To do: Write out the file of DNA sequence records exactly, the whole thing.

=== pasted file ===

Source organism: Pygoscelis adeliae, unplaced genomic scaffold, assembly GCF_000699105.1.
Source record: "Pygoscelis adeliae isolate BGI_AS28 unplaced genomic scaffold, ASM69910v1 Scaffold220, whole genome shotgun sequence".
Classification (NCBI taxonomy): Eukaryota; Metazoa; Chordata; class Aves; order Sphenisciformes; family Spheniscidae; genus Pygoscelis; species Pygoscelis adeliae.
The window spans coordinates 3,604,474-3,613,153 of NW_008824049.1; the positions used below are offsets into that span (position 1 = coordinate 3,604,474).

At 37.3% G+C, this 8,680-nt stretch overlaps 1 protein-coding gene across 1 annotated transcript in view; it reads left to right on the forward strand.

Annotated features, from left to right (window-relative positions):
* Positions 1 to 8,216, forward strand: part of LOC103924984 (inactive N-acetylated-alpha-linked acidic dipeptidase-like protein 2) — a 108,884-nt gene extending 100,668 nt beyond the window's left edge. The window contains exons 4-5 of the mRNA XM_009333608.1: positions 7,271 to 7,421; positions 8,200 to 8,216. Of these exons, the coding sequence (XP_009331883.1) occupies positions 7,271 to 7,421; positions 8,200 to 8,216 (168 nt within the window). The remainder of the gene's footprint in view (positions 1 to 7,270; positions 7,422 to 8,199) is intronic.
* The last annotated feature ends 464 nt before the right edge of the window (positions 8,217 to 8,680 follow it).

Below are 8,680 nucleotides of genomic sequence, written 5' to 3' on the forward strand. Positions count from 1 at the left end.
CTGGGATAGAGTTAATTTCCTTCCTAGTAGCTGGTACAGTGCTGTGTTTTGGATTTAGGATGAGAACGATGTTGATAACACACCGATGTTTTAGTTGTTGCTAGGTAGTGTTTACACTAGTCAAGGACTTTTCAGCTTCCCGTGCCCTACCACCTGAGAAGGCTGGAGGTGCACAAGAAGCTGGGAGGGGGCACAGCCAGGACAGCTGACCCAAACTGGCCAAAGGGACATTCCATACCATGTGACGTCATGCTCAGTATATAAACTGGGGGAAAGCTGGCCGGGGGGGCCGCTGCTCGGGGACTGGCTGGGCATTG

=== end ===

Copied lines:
Source organism: Pygoscelis adeliae, unplaced genomic scaffold, assembly GCF_000699105.1.
Source record: "Pygoscelis adeliae isolate BGI_AS28 unplaced genomic scaffold, ASM69910v1 Scaffold220, whole genome shotgun sequence".
Classification (NCBI taxonomy): Eukaryota; Metazoa; Chordata; class Aves; order Sphenisciformes; family Spheniscidae; genus Pygoscelis; species Pygoscelis adeliae.
The window spans coordinates 3,604,474-3,613,153 of NW_008824049.1; the positions used below are offsets into that span (position 1 = coordinate 3,604,474).

At 37.3% G+C, this 8,680-nt stretch overlaps 1 protein-coding gene across 1 annotated transcript in view; it reads left to right on the forward strand.

Annotated features, from left to right (window-relative positions):
* Positions 1 to 8,216, forward strand: part of LOC103924984 (inactive N-acetylated-alpha-linked acidic dipeptidase-like protein 2) — a 108,884-nt gene extending 100,668 nt beyond the window's left edge. The window contains exons 4-5 of the mRNA XM_009333608.1: positions 7,271 to 7,421; positions 8,200 to 8,216. Of these exons, the coding sequence (XP_009331883.1) occupies positions 7,271 to 7,421; positions 8,200 to 8,216 (168 nt within the window). The remainder of the gene's footprint in view (positions 1 to 7,270; positions 7,422 to 8,199) is intronic.
* The last annotated feature ends 464 nt before the right edge of the window (positions 8,217 to 8,680 follow it).

Below are 8,680 nucleotides of genomic sequence, written 5' to 3' on the forward strand. Positions count from 1 at the left end.
CTGGGATAGAGTTAATTTCCTTCCTAGTAGCTGGTACAGTGCTGTGTTTTGGATTTAGGATGAGAACGATGTTGATAACACACCGATGTTTTAGTTGTTGCTAGGTAGTGTTTACACTAGTCAAGGACTTTTCAGCTTCCCGTGCCCTACCACCTGAGAAGGCTGGAGGTGCACAAGAAGCTGGGAGGGGGCACAGCCAGGACAGCTGACCCAAACTGGCCAAAGGGACATTCCATACCATGTGACGTCATGCTCAGTATATAAACTGGGGGAAAGCTGGCCGGGGGGGCCGCTGCTCGGGGACTGGCTGGGCATTG